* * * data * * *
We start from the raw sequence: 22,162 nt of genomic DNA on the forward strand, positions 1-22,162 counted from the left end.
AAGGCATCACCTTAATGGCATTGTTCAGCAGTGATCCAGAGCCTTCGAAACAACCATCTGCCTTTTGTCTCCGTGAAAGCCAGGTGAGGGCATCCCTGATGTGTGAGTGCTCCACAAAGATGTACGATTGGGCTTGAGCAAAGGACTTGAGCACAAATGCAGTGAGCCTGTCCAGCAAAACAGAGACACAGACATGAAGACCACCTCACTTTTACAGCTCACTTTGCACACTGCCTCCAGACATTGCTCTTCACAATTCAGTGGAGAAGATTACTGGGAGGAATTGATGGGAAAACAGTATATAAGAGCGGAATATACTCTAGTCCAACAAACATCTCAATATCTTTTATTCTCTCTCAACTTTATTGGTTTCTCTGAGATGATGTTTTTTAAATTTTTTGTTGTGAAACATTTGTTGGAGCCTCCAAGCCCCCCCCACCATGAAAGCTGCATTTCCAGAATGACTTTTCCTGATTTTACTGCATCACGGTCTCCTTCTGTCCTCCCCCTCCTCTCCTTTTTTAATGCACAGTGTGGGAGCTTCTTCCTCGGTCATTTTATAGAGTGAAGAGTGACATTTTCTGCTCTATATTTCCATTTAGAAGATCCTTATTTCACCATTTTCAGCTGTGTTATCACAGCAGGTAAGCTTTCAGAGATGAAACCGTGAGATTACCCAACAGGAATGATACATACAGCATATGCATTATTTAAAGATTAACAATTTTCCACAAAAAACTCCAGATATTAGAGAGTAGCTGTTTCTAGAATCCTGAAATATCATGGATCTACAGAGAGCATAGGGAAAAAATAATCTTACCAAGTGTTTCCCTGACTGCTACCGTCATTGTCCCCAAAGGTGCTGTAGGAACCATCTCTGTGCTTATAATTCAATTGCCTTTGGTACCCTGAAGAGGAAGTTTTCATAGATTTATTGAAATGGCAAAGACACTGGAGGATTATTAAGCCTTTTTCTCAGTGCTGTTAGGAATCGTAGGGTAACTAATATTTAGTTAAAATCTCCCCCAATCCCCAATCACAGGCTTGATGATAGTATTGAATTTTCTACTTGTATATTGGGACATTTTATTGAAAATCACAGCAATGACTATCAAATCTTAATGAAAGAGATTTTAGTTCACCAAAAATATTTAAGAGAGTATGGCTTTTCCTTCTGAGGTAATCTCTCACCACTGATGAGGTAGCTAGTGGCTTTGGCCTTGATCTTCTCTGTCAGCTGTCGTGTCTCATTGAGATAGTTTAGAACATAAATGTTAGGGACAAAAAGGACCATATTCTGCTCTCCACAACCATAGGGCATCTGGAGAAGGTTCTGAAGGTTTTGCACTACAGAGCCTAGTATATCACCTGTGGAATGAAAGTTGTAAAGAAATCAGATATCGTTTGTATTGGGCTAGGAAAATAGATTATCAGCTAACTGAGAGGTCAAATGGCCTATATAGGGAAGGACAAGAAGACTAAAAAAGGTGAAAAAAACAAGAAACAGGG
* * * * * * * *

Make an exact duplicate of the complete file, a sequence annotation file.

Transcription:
We start from the raw sequence: 22,162 nt of genomic DNA on the forward strand, positions 1-22,162 counted from the left end.
AAGGCATCACCTTAATGGCATTGTTCAGCAGTGATCCAGAGCCTTCGAAACAACCATCTGCCTTTTGTCTCCGTGAAAGCCAGGTGAGGGCATCCCTGATGTGTGAGTGCTCCACAAAGATGTACGATTGGGCTTGAGCAAAGGACTTGAGCACAAATGCAGTGAGCCTGTCCAGCAAAACAGAGACACAGACATGAAGACCACCTCACTTTTACAGCTCACTTTGCACACTGCCTCCAGACATTGCTCTTCACAATTCAGTGGAGAAGATTACTGGGAGGAATTGATGGGAAAACAGTATATAAGAGCGGAATATACTCTAGTCCAACAAACATCTCAATATCTTTTATTCTCTCTCAACTTTATTGGTTTCTCTGAGATGATGTTTTTTAAATTTTTTGTTGTGAAACATTTGTTGGAGCCTCCAAGCCCCCCCCACCATGAAAGCTGCATTTCCAGAATGACTTTTCCTGATTTTACTGCATCACGGTCTCCTTCTGTCCTCCCCCTCCTCTCCTTTTTTAATGCACAGTGTGGGAGCTTCTTCCTCGGTCATTTTATAGAGTGAAGAGTGACATTTTCTGCTCTATATTTCCATTTAGAAGATCCTTATTTCACCATTTTCAGCTGTGTTATCACAGCAGGTAAGCTTTCAGAGATGAAACCGTGAGATTACCCAACAGGAATGATACATACAGCATATGCATTATTTAAAGATTAACAATTTTCCACAAAAAACTCCAGATATTAGAGAGTAGCTGTTTCTAGAATCCTGAAATATCATGGATCTACAGAGAGCATAGGGAAAAAATAATCTTACCAAGTGTTTCCCTGACTGCTACCGTCATTGTCCCCAAAGGTGCTGTAGGAACCATCTCTGTGCTTATAATTCAATTGCCTTTGGTACCCTGAAGAGGAAGTTTTCATAGATTTATTGAAATGGCAAAGACACTGGAGGATTATTAAGCCTTTTTCTCAGTGCTGTTAGGAATCGTAGGGTAACTAATATTTAGTTAAAATCTCCCCCAATCCCCAATCACAGGCTTGATGATAGTATTGAATTTTCTACTTGTATATTGGGACATTTTATTGAAAATCACAGCAATGACTATCAAATCTTAATGAAAGAGATTTTAGTTCACCAAAAATATTTAAGAGAGTATGGCTTTTCCTTCTGAGGTAATCTCTCACCACTGATGAGGTAGCTAGTGGCTTTGGCCTTGATCTTCTCTGTCAGCTGTCGTGTCTCATTGAGATAGTTTAGAACATAAATGTTAGGGACAAAAAGGACCATATTCTGCTCTCCACAACCATAGGGCATCTGGAGAAGGTTCTGAAGGTTTTGCACTACAGAGCCTAGTATATCACCTGTGGAATGAAAGTTGTAAAGAAATCAGATATCGTTTGTATTGGGCTAGGAAAATAGATTATCAGCTAACTGAGAGGTCAAATGGCCTATATAGGGAAGGACAAGAAGACTAAAAAAGGTGAAAAAAACAAGAAACAGGG